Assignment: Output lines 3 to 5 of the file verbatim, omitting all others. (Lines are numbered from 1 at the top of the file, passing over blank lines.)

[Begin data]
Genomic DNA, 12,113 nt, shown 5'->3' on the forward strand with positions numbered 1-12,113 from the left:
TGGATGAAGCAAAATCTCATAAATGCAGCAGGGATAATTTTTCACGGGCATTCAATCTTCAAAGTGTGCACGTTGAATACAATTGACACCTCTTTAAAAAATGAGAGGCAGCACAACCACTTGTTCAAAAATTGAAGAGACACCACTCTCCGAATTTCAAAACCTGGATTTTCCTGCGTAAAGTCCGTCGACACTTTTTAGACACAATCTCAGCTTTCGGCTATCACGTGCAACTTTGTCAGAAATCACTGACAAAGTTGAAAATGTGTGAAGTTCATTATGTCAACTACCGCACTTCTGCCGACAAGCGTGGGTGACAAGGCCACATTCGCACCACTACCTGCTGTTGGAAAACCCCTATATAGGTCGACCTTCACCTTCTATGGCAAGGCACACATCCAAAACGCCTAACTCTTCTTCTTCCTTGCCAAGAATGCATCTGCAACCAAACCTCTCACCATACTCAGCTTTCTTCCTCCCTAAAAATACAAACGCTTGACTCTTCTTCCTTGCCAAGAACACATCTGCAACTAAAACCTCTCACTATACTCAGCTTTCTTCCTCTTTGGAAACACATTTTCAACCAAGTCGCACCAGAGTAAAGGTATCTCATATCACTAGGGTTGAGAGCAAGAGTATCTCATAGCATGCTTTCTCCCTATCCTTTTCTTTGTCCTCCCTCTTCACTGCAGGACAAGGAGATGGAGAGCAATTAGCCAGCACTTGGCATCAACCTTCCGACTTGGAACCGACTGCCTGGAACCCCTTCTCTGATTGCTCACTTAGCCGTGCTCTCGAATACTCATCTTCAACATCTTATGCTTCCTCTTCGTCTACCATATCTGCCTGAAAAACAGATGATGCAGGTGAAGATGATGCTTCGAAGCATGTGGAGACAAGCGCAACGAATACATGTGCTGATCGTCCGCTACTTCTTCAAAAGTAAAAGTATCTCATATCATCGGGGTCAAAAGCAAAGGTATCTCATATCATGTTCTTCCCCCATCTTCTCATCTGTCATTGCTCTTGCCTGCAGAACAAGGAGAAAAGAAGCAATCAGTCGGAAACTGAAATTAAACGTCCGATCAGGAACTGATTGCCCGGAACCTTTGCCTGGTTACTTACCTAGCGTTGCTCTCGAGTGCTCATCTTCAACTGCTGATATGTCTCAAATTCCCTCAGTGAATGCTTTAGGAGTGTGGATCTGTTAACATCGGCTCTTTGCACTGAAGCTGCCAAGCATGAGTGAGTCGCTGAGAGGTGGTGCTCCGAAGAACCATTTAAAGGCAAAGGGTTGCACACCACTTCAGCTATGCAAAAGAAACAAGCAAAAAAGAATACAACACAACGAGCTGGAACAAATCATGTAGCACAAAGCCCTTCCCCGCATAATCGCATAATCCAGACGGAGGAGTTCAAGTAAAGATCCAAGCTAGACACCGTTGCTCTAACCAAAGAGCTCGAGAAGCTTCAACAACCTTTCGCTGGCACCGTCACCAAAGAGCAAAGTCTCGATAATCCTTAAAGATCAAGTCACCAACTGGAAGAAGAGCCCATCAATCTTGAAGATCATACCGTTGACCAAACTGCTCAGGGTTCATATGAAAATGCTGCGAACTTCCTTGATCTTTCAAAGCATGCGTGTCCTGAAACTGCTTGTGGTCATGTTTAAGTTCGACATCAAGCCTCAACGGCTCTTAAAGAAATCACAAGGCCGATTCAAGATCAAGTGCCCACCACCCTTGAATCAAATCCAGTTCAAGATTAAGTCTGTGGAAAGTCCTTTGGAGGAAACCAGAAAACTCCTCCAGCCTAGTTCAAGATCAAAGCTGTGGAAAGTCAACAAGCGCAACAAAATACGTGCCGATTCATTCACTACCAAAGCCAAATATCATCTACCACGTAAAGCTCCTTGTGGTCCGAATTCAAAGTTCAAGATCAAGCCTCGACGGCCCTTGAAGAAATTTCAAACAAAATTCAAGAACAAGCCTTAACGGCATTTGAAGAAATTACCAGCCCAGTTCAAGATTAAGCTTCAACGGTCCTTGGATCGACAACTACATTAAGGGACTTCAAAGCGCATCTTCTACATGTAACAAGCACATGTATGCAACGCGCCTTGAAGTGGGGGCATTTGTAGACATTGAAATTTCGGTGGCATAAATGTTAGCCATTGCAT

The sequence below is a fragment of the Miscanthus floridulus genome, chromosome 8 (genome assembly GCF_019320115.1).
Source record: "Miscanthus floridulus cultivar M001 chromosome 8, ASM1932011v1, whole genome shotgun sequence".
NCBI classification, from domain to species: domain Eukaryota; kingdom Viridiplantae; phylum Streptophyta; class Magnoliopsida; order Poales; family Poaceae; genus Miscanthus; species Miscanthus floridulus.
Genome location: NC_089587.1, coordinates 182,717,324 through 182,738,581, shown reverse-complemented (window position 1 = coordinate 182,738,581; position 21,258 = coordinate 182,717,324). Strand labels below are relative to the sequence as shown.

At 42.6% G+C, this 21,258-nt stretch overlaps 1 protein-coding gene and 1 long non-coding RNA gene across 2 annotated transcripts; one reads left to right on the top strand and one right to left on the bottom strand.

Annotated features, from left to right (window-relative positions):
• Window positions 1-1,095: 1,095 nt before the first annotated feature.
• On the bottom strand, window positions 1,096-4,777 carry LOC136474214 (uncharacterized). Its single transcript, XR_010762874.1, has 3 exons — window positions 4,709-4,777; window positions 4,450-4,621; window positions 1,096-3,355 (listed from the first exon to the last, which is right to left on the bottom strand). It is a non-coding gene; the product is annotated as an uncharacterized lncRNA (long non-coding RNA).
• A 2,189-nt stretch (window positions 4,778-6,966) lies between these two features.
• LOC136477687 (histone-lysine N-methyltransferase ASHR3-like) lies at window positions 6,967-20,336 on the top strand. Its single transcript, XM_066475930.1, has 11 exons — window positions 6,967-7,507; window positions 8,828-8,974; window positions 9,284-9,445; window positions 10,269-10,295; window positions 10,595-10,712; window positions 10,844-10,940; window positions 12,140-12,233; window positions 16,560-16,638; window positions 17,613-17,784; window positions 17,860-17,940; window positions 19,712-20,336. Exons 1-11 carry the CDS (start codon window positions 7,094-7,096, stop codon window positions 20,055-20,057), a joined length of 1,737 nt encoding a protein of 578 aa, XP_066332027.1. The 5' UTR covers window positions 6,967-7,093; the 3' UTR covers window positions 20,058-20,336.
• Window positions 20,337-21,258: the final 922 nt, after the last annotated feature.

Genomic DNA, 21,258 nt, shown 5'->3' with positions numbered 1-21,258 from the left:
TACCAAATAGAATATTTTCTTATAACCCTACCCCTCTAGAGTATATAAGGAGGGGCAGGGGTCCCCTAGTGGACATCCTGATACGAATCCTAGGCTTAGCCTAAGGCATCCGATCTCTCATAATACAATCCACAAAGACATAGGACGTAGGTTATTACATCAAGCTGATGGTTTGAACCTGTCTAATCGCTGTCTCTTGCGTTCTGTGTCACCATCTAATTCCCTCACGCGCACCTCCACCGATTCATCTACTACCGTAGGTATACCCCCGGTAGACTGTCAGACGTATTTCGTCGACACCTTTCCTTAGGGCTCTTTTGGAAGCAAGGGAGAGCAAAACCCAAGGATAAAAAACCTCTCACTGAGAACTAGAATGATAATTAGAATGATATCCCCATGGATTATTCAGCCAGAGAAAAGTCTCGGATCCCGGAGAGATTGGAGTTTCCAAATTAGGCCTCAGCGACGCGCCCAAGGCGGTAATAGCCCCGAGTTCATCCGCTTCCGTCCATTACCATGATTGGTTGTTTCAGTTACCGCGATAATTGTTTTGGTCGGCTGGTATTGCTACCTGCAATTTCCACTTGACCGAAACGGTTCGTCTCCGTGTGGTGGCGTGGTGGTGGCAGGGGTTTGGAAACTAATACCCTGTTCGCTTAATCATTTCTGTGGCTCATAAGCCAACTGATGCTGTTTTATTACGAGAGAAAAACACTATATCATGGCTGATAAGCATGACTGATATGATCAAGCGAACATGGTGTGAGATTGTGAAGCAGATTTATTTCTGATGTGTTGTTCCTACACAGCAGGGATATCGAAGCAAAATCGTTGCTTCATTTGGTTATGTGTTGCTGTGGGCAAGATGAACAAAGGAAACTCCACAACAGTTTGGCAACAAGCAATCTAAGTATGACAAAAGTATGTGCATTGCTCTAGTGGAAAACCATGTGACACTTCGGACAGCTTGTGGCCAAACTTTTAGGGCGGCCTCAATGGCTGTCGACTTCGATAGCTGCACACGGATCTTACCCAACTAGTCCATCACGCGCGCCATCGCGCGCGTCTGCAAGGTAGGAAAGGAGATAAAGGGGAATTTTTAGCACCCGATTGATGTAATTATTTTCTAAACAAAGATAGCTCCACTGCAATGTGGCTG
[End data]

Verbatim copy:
The sequence below is a fragment of the Miscanthus floridulus genome, chromosome 8 (genome assembly GCF_019320115.1).
Source record: "Miscanthus floridulus cultivar M001 chromosome 8, ASM1932011v1, whole genome shotgun sequence".
NCBI classification, from domain to species: domain Eukaryota; kingdom Viridiplantae; phylum Streptophyta; class Magnoliopsida; order Poales; family Poaceae; genus Miscanthus; species Miscanthus floridulus.